Ex parte Hanvey, [Ms. 1131235, Jan. 30, 2015] __ So. 3d __ (Ala. 2015). The Supreme Court here reverses a holding by the Court of Civil Appeals on the issue of whether the evidence supported the trial court's award of permanent-total-disability benefits. The Madison Circuit Court held that Lisa Hanvey had suffered a compensable injury caused by her exposure to chemical fumes during her employment with Madison Academy, Inc. The circuit court held that this exposure caused a worsening of her underlying myasthenia gravis "and not merely a recurrence of symptoms inherent in the etiology of the preexisting condition." The Court of Civil Appeals held that the flare-up of her myasthenia gravis was only temporary because the flare-up had been resolved with medications and Hanvey had been in remission. The Supreme Court discussed the evidence in detail and held that the medical testimony demonstrated that any attempt by Hanvey to engage in the type of physical labor she was able to perform before her exposure to chemicals would cause her myasthenia gravis to become symptomatic. Hanvey's job as a janitor required very physical work and also required that she be exposed to chemicals. For permanent total disability, "[a] worker is not required to be totally helpless; he simply must be unable to perform his trade or obtain other gainful employment." "Moreover, '[t]he determination of the extent of disability is within the trial court's discretion and cannot be disturbed on appeal if there is evidence to support it.'" This is an opinion by Justice Bolin with Chief Justice Moore and Justices Stuart, Parker, Shaw, Main, Wise, and Bryan concurring, and Justice Murdock dissenting.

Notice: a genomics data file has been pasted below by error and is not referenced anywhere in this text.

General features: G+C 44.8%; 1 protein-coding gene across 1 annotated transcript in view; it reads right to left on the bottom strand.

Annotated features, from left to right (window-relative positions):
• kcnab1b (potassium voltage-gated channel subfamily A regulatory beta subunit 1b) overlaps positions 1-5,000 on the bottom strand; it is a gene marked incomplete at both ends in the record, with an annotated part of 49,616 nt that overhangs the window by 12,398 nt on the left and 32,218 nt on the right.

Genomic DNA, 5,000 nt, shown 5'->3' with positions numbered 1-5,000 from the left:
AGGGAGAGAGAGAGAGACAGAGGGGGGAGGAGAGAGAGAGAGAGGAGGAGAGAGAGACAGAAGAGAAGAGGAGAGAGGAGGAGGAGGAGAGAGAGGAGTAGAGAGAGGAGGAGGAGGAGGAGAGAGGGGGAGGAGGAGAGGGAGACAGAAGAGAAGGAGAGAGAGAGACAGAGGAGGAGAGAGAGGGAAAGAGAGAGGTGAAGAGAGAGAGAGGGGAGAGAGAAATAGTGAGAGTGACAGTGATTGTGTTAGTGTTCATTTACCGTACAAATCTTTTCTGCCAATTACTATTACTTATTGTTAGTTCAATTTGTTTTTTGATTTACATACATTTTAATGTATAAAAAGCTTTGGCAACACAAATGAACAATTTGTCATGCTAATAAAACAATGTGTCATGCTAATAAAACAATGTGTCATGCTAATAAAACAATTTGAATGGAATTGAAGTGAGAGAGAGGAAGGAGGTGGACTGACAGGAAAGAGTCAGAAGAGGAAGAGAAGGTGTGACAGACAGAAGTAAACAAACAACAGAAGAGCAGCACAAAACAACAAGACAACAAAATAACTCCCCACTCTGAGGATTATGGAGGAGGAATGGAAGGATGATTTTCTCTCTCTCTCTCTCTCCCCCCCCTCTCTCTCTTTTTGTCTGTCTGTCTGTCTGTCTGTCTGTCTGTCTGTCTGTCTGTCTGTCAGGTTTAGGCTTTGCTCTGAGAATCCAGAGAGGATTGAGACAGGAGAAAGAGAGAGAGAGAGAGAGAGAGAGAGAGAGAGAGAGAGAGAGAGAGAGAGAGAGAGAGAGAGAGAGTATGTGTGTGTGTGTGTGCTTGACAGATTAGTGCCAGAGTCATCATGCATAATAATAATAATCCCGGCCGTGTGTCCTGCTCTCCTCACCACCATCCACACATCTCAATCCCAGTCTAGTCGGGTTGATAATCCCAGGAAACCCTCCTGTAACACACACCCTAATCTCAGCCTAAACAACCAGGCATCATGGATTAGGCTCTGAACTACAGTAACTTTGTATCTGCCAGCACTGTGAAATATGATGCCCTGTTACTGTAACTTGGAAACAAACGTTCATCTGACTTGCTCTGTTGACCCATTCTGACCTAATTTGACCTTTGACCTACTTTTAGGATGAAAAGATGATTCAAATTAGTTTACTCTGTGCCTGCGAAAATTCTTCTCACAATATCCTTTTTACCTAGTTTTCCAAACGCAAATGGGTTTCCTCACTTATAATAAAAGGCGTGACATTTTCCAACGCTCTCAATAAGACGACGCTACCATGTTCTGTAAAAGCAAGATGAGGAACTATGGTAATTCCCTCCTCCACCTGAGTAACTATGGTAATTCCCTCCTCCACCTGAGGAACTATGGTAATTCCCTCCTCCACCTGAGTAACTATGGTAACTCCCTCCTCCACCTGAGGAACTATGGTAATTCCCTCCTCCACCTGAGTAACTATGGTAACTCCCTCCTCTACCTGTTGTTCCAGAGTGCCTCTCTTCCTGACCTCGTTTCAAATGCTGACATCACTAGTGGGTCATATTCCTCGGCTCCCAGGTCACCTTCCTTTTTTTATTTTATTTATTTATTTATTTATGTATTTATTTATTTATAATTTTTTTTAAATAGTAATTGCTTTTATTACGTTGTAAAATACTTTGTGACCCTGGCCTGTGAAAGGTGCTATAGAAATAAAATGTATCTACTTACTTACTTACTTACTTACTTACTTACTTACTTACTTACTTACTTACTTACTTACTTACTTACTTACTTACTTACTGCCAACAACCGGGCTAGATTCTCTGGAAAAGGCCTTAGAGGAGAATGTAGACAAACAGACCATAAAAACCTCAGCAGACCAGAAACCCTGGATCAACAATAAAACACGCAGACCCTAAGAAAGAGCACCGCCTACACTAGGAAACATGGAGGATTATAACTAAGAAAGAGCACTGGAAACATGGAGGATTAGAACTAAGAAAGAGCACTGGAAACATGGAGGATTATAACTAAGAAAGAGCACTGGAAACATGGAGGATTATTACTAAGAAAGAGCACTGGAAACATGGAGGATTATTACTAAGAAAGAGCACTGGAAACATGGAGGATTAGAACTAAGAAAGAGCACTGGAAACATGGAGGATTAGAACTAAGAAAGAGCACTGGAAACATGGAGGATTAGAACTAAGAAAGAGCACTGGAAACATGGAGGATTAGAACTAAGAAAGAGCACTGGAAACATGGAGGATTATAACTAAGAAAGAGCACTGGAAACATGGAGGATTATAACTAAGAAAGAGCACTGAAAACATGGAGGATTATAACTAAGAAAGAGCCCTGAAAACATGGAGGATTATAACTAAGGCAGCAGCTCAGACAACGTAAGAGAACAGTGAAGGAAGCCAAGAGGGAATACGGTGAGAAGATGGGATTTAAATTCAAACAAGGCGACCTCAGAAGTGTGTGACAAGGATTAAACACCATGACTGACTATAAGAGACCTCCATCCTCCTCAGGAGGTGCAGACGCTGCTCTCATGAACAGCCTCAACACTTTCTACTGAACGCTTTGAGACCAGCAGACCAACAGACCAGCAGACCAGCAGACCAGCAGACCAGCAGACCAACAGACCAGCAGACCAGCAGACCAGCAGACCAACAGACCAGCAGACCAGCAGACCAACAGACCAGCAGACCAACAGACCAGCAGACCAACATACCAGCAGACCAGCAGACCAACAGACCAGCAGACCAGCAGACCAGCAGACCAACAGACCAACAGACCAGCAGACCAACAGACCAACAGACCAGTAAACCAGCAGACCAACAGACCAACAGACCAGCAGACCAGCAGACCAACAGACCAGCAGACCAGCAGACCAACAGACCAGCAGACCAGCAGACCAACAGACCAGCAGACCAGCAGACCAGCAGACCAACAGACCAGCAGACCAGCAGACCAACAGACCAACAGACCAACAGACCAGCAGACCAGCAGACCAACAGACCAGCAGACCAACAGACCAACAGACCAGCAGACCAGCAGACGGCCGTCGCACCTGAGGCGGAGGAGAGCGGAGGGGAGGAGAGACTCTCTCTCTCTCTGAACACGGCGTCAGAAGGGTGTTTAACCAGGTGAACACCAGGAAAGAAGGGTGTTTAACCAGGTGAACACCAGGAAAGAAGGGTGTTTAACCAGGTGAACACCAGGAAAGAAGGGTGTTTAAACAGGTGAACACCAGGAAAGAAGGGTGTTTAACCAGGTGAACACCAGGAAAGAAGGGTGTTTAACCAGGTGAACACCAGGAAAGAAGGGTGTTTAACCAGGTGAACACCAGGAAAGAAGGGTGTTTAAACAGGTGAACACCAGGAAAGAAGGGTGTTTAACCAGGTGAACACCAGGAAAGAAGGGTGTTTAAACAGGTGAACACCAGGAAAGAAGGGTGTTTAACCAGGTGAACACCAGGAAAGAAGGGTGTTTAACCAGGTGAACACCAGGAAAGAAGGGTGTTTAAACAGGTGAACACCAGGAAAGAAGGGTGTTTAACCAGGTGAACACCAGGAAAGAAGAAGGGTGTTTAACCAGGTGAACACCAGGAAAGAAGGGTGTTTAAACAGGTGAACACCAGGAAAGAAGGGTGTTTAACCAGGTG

Related Documents: ex_parte_hanvey_13015